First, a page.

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Thursday, May 30, 2024

Tenuous Tethers: UC Davis completes study on how DNA chromosomes link to each other during meiosis

Understanding the process of chromosome pairing in meiosis is important to prevent biological defects in genetics

By YASH RATHI — science@theaggie.org 

 

In meiosis — the process through which all the sex cells multiply in eukaryotes — homologous chromosomes pair with each other through recombination. If during this process, there is an incorrect pairing of chromosomes, this defect can lead to miscarriages or birth defects. 

Dr. Sean M. Burgess, a professor in the Department of Molecular and Cellular Biology at UC Davis, is interested in the process of meiosis and how chromosome pairing happens. Burgess and her colleagues conducted a study that appeared in the National Academy of Sciences which provided some insights into the homologous pairing of chromosomes in meiosis. 

“Critical to this process are the pairing, recombination, and segregation of homologous chromosomes (homologs),” the study reads. “While pairing and recombination are linked, it is not known how many linkages are sufficient to hold homologs in proximity.”

To better understand the underlying mechanisms behind chromosomal pairing, the researchers used live-cell imaging to watch the pairing occur in real time.

“We were interested in meiosis and how chromosomes segregated into different gametes and what the process of chromosomes coming together is,” Burgess said. “There have been static images of chromosome pairing for like 100 years, but we wanted to see it in real time. That’s why we developed a system where we can actually see chromosomes and do live-cell imaging and watch chromosomes move around in space relative to each other.”

For this research, the team created a strain of budding yeast so that their chromosomes had fluorescent markers. They used light-imaging microscopes to visualize the process. When the cell entered the early phases of meiosis, they took measurements of the chromosome every 30 seconds for 25 minutes. From these measurements, Burgess’ lab developed an algorithm called “SeeSpotRun,” which helped them to determine the chromosomal sites in a three-dimensional space.

“We took a yeast’s chromosome, and we integrated these DNA sequences, which bind to the repressor proteins,” Burgess said. “It is a tool which we can use to tag a chromosome with a fluorescent dye. We introduced chromosomes with one of these sites and replicated the chromosomes and did our study on it. In some cases, the chromosomes were together, but in some cases, they were apart. We were interested in how these chromosome pairs split during the formation of sex cells.”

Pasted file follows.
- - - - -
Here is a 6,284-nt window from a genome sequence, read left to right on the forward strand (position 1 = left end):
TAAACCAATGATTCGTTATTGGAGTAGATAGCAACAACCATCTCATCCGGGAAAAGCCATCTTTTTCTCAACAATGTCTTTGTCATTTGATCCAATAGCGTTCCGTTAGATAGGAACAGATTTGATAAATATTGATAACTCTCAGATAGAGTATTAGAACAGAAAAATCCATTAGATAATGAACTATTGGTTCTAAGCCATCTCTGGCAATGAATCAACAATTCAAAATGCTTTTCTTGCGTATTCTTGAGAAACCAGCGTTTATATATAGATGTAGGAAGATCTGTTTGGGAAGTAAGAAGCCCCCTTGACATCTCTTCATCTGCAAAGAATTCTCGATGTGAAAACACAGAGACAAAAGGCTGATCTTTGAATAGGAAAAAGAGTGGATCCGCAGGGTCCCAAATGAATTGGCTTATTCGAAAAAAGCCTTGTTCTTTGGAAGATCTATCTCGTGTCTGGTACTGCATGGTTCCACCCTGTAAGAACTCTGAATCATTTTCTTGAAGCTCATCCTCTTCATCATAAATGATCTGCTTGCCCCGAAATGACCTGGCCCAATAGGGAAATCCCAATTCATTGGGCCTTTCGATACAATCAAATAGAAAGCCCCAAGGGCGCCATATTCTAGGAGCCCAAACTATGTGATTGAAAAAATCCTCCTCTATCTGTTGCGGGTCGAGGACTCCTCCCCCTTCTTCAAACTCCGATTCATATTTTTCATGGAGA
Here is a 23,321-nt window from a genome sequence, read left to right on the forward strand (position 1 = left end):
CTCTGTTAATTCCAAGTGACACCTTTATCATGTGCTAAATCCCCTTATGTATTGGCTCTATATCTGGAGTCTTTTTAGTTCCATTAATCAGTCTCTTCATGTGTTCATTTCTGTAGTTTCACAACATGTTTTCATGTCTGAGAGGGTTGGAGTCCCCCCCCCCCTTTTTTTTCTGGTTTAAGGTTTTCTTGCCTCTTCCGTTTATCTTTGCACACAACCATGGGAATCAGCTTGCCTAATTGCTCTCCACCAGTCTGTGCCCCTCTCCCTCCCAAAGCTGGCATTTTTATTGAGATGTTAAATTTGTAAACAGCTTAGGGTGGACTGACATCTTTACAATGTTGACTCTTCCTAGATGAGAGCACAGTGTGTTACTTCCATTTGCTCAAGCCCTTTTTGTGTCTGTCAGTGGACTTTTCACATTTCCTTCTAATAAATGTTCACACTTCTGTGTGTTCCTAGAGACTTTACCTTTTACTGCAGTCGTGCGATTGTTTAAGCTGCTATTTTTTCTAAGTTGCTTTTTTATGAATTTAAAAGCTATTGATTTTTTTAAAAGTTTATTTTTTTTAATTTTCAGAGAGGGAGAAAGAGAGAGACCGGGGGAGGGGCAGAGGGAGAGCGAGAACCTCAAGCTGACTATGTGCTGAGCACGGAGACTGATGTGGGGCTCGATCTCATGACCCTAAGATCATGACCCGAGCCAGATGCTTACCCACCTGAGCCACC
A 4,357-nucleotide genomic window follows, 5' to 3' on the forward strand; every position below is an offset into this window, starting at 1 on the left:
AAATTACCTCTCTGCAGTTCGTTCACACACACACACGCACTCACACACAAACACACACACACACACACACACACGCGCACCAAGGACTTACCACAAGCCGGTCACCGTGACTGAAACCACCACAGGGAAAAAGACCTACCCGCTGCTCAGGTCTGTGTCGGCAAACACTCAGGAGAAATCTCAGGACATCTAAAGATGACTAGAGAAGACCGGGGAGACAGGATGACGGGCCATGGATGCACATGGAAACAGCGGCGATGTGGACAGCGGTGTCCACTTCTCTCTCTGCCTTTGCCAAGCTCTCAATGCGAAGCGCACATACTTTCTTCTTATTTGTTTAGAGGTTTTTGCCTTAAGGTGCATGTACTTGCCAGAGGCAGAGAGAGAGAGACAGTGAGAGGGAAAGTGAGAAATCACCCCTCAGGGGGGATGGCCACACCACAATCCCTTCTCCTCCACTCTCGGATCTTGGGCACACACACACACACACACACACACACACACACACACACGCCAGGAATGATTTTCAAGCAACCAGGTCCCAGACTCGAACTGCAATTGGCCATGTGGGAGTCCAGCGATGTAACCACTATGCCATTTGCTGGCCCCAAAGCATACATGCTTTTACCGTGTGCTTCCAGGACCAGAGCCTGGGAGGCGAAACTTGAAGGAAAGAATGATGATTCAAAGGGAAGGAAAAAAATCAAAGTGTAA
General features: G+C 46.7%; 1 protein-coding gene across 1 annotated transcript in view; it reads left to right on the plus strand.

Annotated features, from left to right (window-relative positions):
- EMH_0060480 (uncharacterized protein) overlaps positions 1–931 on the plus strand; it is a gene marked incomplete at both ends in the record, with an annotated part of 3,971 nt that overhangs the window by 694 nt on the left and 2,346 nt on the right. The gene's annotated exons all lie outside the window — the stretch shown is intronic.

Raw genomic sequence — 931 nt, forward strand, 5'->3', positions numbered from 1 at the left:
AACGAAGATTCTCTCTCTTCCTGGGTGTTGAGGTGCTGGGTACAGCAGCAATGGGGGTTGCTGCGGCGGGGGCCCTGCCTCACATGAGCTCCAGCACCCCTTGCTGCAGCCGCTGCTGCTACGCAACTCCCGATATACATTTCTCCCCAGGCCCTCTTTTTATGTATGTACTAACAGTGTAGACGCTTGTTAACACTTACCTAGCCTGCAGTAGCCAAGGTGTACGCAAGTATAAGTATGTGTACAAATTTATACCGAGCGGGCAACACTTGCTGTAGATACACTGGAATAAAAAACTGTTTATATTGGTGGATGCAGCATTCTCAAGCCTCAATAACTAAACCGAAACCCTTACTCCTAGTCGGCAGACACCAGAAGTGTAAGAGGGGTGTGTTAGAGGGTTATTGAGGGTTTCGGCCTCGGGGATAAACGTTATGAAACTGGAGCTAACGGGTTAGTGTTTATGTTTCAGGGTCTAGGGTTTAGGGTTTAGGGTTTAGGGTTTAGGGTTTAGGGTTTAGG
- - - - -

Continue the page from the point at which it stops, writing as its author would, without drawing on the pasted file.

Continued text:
Burgess and her team noticed that these homologous chromosomes were not stable during pairing, but they are dynamic. Only a few tethers were required to keep the pairs bound together. This was the first time that any researcher provided a live view into interchromosomal dynamics in the process of sex cell division.

In her study, Burgess found that two to four linkages are required to keep these homologous chromosomes together. She explained that this might be because when two to four linkages are present, they create an inhibitory signal that prevents the linkage of other chromosomes nearby. 

After completing her research, Burgess reached out to colleagues at Stanford University who were conducting similar research to see if their work might corroborate her results. Their conclusions and data matched with the data that Burgess’ team collected during the research done at UC Davis on yeast.  

“They were interested in chromosomes as polymers and how these giant polymers move around in a confined space in the nucleus,” Burgess said. “They have developed some math models, and we had this ideal situation where they could see what kind of match they had with our study.”

Burgess said that she and her Stanford colleagues will be continuing to research the topic, further examining the process of homologous pairing in meiosis in hopes of uncovering what exact process helps chromosome pairing to occur error-free. 

 

Written by: Yash Rathi — science@theaggie.org